Maryland Priest Bridges Hispanic and Anglo Communities

Hometown Heroes, Odd Jobs, People
on October 13, 2002

Wherever they’re from, people are more alike than different. At least that’s what Father Christopher W. LaBarge learned during his 13-week trip to Guatemala in 1998. And that’s the message he brought back to his parishioners at Immaculate Conception Church in Marydel, Md., whose population a few years ago was 146. It’s now more than four times that.

LaBarge visited Guatemala out of a desire to respond to his parishioners’ needs. His work, combined with the efforts of 23-year-old Santos Mendez, has led to the incorporation of 263 Hispanic families into the Marydel community.

“We were a sleepy little country town until Father Chris came,” says Marge Messner, the church secretary. “We used to be a small country church, but not anymore.”

The church—which draws members from surrounding rural areas—has tripled its size by serving its new Hispanic families, as well as 400 English-speaking parishioners—the latter number up from a few years before the church reached out to its Guatemalan friends. The church became a community center, complete with computer labs, English as a Second Language classes, and a variety of religious and secular activities.

When LaBarge arrived at Immaculate Conception in 1994, Hispanics had little to do with “Anglos” around Marydel. Many, mainly men, had come to this country to escape civil war and to find work, and affordable housing encouraged them to settle in Marydel.

Eventually, some decided to make the United States their home and sent for their families. A year after LaBarge’s arrival, the Caroline County Department of Health asked to use the church as an intake center for pregnant Hispanic women in the area, and the church opened its doors.

“I had three years of high school Spanish,” LaBarge says. “One of the translators asked me to do a baptism in Spanish for the newborns.” Soon afterward, some of the Hispanics—Mendez was one—asked LaBarge to schedule a Spanish Mass. About 125 people attended that Mass in August 1996, the first of what became regular Spanish-language services.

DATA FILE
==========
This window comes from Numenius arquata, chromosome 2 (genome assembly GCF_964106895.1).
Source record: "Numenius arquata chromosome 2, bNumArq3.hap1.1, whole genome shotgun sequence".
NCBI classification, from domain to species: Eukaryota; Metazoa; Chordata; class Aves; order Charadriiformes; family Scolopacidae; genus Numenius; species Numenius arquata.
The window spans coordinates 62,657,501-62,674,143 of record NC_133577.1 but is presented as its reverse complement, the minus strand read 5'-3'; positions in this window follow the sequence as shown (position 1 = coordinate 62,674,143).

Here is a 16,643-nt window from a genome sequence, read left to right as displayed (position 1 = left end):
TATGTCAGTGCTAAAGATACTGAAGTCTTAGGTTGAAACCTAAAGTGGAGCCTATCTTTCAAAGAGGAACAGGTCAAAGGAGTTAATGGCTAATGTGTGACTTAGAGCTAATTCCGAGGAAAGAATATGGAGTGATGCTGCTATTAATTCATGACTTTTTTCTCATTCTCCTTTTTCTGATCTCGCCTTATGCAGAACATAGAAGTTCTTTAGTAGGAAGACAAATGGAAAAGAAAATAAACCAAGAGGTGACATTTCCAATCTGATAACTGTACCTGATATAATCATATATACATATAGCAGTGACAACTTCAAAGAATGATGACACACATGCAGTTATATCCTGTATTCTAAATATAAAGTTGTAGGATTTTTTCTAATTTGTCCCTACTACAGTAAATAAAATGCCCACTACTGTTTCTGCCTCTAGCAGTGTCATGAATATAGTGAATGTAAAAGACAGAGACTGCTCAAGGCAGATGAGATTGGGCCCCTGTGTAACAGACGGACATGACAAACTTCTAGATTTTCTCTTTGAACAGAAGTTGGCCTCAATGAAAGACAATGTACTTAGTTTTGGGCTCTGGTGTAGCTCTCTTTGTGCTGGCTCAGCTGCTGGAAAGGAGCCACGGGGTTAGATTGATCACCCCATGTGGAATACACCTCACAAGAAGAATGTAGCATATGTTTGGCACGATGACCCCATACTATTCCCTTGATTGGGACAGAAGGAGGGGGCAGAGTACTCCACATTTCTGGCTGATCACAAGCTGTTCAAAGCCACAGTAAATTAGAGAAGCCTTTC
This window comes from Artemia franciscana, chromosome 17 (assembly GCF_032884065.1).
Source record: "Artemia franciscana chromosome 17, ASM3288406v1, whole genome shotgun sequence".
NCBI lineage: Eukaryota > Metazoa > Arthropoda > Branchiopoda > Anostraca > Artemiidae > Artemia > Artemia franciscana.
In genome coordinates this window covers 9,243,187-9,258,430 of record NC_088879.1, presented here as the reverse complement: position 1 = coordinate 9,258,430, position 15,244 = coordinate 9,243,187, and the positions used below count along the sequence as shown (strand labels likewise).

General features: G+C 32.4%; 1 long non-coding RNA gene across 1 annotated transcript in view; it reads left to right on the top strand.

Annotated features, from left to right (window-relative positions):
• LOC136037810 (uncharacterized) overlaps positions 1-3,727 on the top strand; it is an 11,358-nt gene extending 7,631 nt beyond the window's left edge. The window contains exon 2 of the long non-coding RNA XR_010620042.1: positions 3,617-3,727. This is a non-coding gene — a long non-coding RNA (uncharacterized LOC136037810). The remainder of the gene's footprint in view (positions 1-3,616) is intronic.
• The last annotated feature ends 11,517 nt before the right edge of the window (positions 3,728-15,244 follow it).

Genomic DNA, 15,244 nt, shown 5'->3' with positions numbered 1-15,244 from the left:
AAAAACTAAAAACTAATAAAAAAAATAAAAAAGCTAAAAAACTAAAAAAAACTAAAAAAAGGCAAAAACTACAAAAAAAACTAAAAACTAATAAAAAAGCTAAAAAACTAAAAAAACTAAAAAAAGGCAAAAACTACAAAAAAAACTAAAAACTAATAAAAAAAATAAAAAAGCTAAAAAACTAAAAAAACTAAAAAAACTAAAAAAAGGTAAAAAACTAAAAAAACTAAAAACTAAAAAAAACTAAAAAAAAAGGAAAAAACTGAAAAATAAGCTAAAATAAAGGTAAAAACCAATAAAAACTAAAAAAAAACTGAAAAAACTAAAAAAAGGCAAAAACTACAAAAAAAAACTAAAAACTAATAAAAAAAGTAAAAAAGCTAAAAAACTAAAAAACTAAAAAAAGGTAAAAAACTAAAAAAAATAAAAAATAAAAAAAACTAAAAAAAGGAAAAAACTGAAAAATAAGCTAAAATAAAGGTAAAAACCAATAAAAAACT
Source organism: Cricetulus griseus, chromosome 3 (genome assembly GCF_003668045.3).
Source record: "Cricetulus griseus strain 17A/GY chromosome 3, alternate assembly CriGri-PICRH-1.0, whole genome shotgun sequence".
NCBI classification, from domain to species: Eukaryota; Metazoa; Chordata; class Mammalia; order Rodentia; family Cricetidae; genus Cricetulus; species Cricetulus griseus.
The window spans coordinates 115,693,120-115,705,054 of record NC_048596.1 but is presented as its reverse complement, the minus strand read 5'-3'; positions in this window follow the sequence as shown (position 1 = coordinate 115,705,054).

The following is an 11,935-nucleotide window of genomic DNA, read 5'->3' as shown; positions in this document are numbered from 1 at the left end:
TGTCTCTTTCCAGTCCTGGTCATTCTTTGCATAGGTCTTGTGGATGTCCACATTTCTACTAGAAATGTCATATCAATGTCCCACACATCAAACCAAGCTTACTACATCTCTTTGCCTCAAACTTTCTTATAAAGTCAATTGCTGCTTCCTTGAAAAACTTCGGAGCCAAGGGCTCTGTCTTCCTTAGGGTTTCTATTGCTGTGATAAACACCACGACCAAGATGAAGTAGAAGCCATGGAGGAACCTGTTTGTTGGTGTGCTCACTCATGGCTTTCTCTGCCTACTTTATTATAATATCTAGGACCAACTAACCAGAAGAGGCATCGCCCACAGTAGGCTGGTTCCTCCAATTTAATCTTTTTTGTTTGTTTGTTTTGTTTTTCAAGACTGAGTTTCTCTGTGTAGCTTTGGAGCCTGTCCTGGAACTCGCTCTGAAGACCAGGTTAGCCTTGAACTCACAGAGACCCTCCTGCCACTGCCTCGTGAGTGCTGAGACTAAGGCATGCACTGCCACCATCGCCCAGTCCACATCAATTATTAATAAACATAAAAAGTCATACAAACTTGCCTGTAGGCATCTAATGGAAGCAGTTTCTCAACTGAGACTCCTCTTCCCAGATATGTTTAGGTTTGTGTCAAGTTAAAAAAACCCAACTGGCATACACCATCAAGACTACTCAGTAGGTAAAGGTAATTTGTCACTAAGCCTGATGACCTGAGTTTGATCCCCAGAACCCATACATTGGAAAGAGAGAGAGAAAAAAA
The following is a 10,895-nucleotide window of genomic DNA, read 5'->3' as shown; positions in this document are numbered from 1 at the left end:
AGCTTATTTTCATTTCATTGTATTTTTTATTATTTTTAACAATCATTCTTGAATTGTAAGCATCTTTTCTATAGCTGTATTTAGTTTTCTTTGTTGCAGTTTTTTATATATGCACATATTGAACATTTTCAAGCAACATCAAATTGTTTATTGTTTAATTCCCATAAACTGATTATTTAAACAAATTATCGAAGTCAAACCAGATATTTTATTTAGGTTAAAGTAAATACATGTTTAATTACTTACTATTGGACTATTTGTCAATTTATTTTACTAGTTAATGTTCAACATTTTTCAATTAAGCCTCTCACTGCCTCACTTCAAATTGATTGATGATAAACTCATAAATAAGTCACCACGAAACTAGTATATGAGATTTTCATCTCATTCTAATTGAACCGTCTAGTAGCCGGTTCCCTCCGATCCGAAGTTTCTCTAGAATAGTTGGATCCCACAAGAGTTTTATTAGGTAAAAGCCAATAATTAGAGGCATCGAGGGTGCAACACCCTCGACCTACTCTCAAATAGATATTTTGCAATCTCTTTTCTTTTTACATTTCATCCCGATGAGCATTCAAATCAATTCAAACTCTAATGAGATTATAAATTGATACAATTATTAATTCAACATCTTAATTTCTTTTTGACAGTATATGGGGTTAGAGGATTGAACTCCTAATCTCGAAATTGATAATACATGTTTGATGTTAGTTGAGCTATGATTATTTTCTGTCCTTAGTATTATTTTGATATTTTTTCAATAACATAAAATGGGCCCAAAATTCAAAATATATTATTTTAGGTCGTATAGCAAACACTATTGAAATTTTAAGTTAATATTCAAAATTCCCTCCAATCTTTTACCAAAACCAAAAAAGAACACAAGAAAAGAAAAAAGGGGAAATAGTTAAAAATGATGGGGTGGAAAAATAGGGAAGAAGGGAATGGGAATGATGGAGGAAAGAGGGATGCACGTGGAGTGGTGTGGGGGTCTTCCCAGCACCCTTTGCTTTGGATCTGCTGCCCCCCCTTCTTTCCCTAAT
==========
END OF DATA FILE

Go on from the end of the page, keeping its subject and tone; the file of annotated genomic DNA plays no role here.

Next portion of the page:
To improve his Spanish—and better serve his new members—LaBarge asked the diocese for permission to study in Guatemala. While there, he visited his parishioners’ friends and families.

“It helped me get a feel for the people,” LaBarge says. “They’re from mountainous regions of Guatemala, very much people of the earth. These are primarily Mayan Indians, their culture patterned along the growing cycle of corn. That’s why there’s a natural affinity for the people of this area, who are also people of the earth.”

“Father told us he was going to Guatemala to learn Spanish,” Mendez says. “I think he wanted to learn how our Guatemalan families live, to learn more about us. When he came back, his Spanish was better. He spoke a lot more.”

He also was able to serve as a forging link—with Mendez’s help—between two formerly separate communities.

Mendez came to the United States in 1993 to escape fighting in Guatemala and to help his family financially. He left behind his parents and five siblings.

After picking tomatoes in Florida, blueberries in New Jersey, and produce in Connecticut, he arrived at Marydel in 1996 and became the church’s maintenance man. But his larger role, one that came about because he was willing to do it, is serving as liaison between LaBarge and the Hispanic community.

Mendez promotes communication and sharing of cultural experience. “I have to learn what the community needs and what is the mysteria of the community,” he says. “It’s important to be a leader because you learn about different families. You learn what they need. You help them understand what church is about. You learn how important it is to live in a community and how it is to help each other.”

“We’re developing a sense of family,” says LaBarge, whose six-year stint at Immaculate Conception has just been renewed for a second term. “The Hispanics have been embraced and are a part of it. I think unity and growth are among the legacies I will leave here.”